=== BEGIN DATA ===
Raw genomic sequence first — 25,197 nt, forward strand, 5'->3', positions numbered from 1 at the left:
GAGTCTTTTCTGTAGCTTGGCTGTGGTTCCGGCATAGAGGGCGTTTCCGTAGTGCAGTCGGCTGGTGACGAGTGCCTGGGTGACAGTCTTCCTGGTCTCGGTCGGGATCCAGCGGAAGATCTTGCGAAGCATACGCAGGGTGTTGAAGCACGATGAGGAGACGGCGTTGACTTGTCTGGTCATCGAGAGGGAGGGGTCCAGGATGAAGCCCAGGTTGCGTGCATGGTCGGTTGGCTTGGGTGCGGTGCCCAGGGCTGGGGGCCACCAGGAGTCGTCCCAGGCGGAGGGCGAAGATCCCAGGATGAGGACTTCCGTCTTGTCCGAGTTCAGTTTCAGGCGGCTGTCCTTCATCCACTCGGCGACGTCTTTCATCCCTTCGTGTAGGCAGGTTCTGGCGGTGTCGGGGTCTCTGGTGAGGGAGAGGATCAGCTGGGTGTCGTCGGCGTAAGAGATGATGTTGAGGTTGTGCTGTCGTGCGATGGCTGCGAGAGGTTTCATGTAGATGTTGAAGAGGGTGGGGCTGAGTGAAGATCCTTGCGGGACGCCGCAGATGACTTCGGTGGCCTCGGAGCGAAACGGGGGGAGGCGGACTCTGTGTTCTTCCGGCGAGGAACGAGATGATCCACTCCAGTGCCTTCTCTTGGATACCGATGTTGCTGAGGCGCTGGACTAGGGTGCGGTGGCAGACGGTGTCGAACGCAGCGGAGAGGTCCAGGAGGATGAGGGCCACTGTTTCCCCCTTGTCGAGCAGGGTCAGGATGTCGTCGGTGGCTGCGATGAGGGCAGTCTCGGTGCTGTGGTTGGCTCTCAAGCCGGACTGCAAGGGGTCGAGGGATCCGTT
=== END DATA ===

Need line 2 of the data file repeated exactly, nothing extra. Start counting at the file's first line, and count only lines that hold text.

GAGTCTTTTCTGTAGCTTGGCTGTGGTTCCGGCATAGAGGGCGTTTCCGTAGTGCAGTCGGCTGGTGACGAGTGCCTGGGTGACAGTCTTCCTGGTCTCGGTCGGGATCCAGCGGAAGATCTTGCGAAGCATACGCAGGGTGTTGAAGCACGATGAGGAGACGGCGTTGACTTGTCTGGTCATCGAGAGGGAGGGGTCCAGGATGAAGCCCAGGTTGCGTGCATGGTCGGTTGGCTTGGGTGCGGTGCCCAGGGCTGGGGGCCACCAGGAGTCGTCCCAGGCGGAGGGCGAAGATCCCAGGATGAGGACTTCCGTCTTGTCCGAGTTCAGTTTCAGGCGGCTGTCCTTCATCCACTCGGCGACGTCTTTCATCCCTTCGTGTAGGCAGGTTCTGGCGGTGTCGGGGTCTCTGGTGAGGGAGAGGATCAGCTGGGTGTCGTCGGCGTAAGAGATGATGTTGAGGTTGTGCTGTCGTGCGATGGCTGCGAGAGGTTTCATGTAGATGTTGAAGAGGGTGGGGCTGAGTGAAGATCCTTGCGGGACGCCGCAGATGACTTCGGTGGCCTCGGAGCGAAACGGGGGGAGGCGGACTCTGTGTTCTTCCGGCGAGGAACGAGATGATCCACTCCAGTGCCTTCTCTTGGATACCGATGTTGCTGAGGCGCTGGACTAGGGTGCGGTGGCAGACGGTGTCGAACGCAGCGGAGAGGTCCAGGAGGATGAGGGCCACTGTTTCCCCCTTGTCGAGCAGGGTCAGGATGTCGTCGGTGGCTGCGATGAGGGCAGTCTCGGTGCTGTGGTTGGCTCTCAAGCCGGACTGCAAGGGGTCGAGGGATCCGTT